The Senior Artisanal Mining officer in Bombali district, Mohamed Kamara, said they are aware of the fact that OKNP is a reserved area which is why they are not issuing license to any small or large scale Miners. He said they will be embarking on a routine arrest of all Miners along the river bank of OKNP and anyone arrested will face the law.
There are no pure drinking water, approved government schools, qualified teachers, poor road network and no network coverage in the entire Tambakha Chiefdom including the Outamba Kilimi Park.
Illegal mining activities along the river bank is very difficult to address by the few Park Rangers because the illegal miners, loggers and hunters are equipped and large in number and can overcome the less than 20 rangers.
The National Research and Monitoring Expert of Biodiversity and Conservation Programme (BCP) Mohamed Sullay said they are presently trying to demarcate reserved areas across the country, thereby ensuring its protection from encroachers.
He said Outamba Kilimi National Park is constrained with 15 permanent Rangers and 3 volunteers to guard the forest and wildlife from hunting, logging and mining activities which according to him has been causing serious threat to the park.
Mohamed Sullay said they had made series of complains with regards encroachment into the park to various actors from the EPA to National Mineral Agency (NMA) and the district council stating that government reserved land especially the Outamba Kilimi National Park is a sensitive ecological areas.
He said the indiscriminate logging, wildfire and hunting has scared away animals in the wild, like Elephants as they have started visiting nearby villages.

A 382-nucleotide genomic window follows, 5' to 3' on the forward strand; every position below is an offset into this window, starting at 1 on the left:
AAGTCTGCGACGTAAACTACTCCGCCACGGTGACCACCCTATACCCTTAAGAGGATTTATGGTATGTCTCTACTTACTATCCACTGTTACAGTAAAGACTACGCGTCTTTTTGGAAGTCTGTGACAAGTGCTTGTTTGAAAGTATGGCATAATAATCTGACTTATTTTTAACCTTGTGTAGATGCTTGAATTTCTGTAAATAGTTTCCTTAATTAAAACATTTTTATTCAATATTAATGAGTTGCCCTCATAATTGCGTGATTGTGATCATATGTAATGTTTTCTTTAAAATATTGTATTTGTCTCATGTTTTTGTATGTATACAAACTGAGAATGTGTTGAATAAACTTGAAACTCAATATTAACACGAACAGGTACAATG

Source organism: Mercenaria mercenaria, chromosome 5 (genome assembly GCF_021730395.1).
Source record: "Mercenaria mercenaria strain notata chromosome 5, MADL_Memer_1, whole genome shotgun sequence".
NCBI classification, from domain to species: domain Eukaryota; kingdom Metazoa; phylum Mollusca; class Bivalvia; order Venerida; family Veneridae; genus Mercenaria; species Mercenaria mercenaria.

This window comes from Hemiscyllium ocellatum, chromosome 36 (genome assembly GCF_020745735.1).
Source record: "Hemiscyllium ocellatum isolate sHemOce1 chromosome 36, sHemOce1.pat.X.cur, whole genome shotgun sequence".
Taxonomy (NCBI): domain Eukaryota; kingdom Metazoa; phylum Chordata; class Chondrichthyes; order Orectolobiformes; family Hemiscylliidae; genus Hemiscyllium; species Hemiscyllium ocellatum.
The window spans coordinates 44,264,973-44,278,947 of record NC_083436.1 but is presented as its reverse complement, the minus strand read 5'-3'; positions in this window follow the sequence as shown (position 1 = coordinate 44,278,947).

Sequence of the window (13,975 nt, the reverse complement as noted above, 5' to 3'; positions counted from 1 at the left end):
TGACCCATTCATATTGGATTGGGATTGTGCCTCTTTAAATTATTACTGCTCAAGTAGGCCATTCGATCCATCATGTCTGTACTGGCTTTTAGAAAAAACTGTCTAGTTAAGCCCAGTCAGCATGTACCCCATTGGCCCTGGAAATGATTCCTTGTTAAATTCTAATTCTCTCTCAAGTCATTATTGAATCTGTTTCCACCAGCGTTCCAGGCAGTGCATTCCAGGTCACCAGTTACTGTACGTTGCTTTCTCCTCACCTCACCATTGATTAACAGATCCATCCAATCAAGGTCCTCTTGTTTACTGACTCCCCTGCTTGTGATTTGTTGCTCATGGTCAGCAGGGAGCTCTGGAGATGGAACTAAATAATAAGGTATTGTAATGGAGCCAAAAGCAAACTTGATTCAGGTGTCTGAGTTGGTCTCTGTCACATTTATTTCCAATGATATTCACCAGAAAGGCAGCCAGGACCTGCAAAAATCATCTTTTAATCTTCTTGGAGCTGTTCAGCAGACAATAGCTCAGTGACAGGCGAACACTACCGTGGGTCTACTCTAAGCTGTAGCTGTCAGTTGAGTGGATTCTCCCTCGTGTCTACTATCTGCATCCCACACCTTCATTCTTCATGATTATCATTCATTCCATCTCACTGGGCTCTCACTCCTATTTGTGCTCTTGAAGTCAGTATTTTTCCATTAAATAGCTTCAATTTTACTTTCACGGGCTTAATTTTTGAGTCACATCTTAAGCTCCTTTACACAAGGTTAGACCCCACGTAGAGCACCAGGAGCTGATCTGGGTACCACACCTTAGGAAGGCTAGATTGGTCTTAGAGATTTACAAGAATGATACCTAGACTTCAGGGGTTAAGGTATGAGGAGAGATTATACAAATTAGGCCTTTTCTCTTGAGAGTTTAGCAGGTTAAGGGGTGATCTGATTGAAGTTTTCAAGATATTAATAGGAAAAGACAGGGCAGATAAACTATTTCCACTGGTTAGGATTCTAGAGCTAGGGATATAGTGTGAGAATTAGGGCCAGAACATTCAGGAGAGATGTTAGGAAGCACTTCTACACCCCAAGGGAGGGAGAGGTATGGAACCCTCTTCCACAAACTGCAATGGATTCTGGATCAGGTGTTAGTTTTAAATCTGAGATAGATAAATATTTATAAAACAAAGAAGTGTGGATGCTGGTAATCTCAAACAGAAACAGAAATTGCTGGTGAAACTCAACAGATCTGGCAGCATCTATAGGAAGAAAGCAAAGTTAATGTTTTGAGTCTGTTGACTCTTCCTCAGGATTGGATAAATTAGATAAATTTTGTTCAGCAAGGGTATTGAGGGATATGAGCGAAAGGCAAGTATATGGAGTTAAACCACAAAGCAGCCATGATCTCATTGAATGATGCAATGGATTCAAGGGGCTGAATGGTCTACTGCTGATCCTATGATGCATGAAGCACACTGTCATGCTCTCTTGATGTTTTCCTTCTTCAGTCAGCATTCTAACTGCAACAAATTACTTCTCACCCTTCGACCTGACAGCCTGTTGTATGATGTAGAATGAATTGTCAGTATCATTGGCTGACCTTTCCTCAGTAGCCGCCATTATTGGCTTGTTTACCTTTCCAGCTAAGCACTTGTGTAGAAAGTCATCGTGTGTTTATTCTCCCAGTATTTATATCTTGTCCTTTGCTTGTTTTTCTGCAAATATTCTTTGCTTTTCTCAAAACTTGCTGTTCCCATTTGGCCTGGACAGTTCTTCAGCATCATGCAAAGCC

Senior Environmental Officer and head of Northern region office for EPA, Alfred Alhaji Tejan Jondie, said all national reserved lands are ‘sensitive ecological areas’ that needs serious attention in protecting and securing them for immediate and long term benefits.
He said the 2008 EPA Act that was amended in 2010 gives them mandate to protect and look at everything that has the potential to damage the environment.
Alfred Alhaji Tejan Jondie said they have the mandate to issue Environmental Impact Assessment license to all mining, agricultural and other form of operations on the environment to ensure their operations did not have negative impact on the environment before being certified by National Minerals Agency.
He said development in whatever form must be guided to avoid social injustice for unborn children by protecting the environment before it is damaged.
Jondie said EPA and NMA will never issue licenses to any company to operate in government reserved lands across the country because all reserved areas have historic tourists’ attractions and a lot of benefits to the country and locals within those areas.
He urged them to be patient with government in securing the reservation by serving as an ambassador and guide for their children yet unborn.
Large Scale Mining and Complaints Manager North at the National Mineral Agency Yusuf Dauda Suma, said the 2009 Mineral Act covers everything about community development which requires each company involved in small and large scale mining to develop their operational chiefdom areas. He described mining activities around the park as illegal, stating that all mining around government reserved land are not issued with license because of the importance attached to those reserves.